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Logo of Phnom Penh Post newspaper Phnom Penh Post - A SOULLESS NATION: In Need of Principles of First Things

A SOULLESS NATION: In Need of Principles of First Things

The Lesser-Among-Evils Mentality
We are a soul-less nation. We have lost

our moral bearings. We have reduced our choices to scraps and tattered


Among the countless legacies left by the Khmer Rouge - the 2

million deaths - there is one that is particularly damaging and darkening to the

soul, the prevailing mentality (and I believe, an existing reality) that

everything Khmer and in Cambodia is relegated to a choice of "the lesser among

evils": of all the bad choices before us, this is the less bad; this election is

free, fair and peaceful as it counted only 5 political deaths in comparison to

the 25 of the last one; one-third percent abject poverty rate is nothing in

comparison to the cannibalism under the Khmer Rouge; so what if there are

charges of corruption, the judiciary is not independent, and standards are

sub-international - the Khmer Rouge Tribunal will move ahead.

For a long

time to come, Pol Pot's Khmer Rouge is and will be the yardstick that Khmers and

foreigners alike use for anything happening in Cambodia; everything Khmer will

be judged in light of the blackness of the Khmer Rouge years, leading to a

pervasive mentality of using the darkest anything as the point of


Is it any wonder then, that we Khmers, are so easily pleased,

to paraphrase C.S. Lewis, to making mud pies in the slum because we cannot

imagine one day by the sea?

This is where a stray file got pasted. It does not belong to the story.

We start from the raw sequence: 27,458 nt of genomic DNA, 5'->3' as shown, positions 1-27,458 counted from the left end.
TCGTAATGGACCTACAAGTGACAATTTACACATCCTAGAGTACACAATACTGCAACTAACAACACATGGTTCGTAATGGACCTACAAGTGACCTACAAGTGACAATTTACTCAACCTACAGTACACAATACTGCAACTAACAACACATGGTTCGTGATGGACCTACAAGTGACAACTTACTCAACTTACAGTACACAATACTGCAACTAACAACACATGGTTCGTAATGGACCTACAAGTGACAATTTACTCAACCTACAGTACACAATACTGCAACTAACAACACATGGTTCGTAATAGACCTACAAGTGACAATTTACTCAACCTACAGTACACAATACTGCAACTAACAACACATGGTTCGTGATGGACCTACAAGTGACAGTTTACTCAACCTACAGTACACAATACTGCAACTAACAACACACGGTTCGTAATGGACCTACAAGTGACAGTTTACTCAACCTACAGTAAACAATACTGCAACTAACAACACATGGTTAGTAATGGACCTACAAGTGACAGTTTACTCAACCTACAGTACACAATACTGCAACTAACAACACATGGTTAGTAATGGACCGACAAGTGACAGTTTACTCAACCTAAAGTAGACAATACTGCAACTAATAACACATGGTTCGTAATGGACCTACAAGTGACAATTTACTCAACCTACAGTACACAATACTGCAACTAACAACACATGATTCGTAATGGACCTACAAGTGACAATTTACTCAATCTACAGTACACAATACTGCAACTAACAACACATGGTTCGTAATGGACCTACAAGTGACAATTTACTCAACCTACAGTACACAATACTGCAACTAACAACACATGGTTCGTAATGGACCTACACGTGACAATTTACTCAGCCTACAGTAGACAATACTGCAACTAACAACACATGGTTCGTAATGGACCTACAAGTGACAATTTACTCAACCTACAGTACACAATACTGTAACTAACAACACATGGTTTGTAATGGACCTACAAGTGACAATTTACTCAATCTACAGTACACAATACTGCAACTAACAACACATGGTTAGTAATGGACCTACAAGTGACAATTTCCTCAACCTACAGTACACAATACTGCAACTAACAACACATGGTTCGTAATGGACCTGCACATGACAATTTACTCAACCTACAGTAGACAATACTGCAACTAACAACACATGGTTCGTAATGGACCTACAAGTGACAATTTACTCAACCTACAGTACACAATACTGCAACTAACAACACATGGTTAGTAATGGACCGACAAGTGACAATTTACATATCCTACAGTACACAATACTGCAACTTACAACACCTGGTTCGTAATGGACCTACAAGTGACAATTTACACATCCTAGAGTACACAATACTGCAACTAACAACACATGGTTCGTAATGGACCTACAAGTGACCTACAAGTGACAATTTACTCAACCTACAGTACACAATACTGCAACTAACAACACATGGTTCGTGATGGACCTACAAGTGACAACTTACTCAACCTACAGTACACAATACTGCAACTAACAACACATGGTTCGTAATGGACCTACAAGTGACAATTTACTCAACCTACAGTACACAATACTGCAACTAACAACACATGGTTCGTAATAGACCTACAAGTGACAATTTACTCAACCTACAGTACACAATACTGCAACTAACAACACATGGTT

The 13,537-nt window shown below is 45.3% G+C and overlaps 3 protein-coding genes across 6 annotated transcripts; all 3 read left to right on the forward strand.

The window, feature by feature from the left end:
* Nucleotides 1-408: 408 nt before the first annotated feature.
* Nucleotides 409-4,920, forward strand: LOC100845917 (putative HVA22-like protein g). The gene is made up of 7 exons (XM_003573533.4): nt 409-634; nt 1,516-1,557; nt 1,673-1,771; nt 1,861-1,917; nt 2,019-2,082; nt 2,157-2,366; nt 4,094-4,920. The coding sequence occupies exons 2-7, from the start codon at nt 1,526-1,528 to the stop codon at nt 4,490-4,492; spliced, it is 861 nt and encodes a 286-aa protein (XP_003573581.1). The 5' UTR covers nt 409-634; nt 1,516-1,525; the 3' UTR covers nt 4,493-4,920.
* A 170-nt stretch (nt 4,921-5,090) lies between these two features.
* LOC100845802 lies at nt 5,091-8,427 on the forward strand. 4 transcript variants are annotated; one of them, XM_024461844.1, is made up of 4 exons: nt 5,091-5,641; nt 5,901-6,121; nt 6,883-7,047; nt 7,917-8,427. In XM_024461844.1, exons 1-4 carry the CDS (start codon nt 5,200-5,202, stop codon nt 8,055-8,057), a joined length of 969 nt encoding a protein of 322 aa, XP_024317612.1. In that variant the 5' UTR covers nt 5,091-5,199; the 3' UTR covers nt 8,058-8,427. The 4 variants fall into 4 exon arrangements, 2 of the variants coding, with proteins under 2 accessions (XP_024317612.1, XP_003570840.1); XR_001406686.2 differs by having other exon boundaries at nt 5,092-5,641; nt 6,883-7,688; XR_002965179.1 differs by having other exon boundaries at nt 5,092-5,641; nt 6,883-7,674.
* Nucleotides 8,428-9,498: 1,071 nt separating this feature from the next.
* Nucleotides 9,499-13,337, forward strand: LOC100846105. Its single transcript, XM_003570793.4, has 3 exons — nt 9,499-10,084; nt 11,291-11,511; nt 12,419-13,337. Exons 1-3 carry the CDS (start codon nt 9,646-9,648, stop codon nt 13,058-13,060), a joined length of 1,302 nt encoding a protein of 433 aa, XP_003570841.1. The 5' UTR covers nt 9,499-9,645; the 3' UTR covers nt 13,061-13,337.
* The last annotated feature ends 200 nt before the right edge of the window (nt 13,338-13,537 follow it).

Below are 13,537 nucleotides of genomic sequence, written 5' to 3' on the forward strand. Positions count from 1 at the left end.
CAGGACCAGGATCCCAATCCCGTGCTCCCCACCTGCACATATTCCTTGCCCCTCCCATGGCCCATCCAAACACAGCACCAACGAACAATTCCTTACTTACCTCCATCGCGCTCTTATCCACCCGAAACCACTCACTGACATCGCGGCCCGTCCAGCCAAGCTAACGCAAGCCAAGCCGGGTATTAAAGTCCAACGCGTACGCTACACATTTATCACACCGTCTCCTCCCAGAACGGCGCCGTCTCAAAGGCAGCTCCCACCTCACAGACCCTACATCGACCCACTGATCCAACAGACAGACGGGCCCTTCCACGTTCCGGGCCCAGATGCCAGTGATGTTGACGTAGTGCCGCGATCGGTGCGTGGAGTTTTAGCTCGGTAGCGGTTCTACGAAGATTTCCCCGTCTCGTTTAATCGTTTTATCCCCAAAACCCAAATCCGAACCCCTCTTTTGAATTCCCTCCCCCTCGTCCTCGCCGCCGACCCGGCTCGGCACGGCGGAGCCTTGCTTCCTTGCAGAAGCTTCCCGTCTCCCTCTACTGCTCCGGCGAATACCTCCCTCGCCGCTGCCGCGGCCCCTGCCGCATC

To contrast, in a healthy society, people

freely debate and ponder whether in a particular situation "the best is the

enemy of the good"; their choices are among the excellent and the good, whereas

we Khmers are satisfied to choose among the crumbs, the crumbling and the

seriously flawed.

This current Royal Government of Cambodia is very keen

to distance itself and to whitewash its history from the Khmer Rouge. This RGC

is very keen and quick to make cheap, superficial pronouncements for morality -

e.g., banning phones and miniskirts, shutting down karaoke parlors, adopting an

anti-adultery law, implementing detention rules in contravention to juvenile

rights in response to the Bong Thom gang problems etc. - acknowledgements that

we are unwell as a society.

These acts have the appearance of cures and

taking the high road of morality, but they are meaningless quick-fixes that do

nothing to heal the nation and mend the shredded moral fabric. They ring hollow

because we have lost our soul; we are crushed in spirit. We, as a nation, are in

need of finding our soul and renewing our spirit.


To do so, we must instill in ourselves and in our children fundamental

ideas universally accepted which form the principles of first things. We,

Khmers, are more than ever in need of fresh reminders of what those principles


Principles of First Things

Stephen R. Covey writes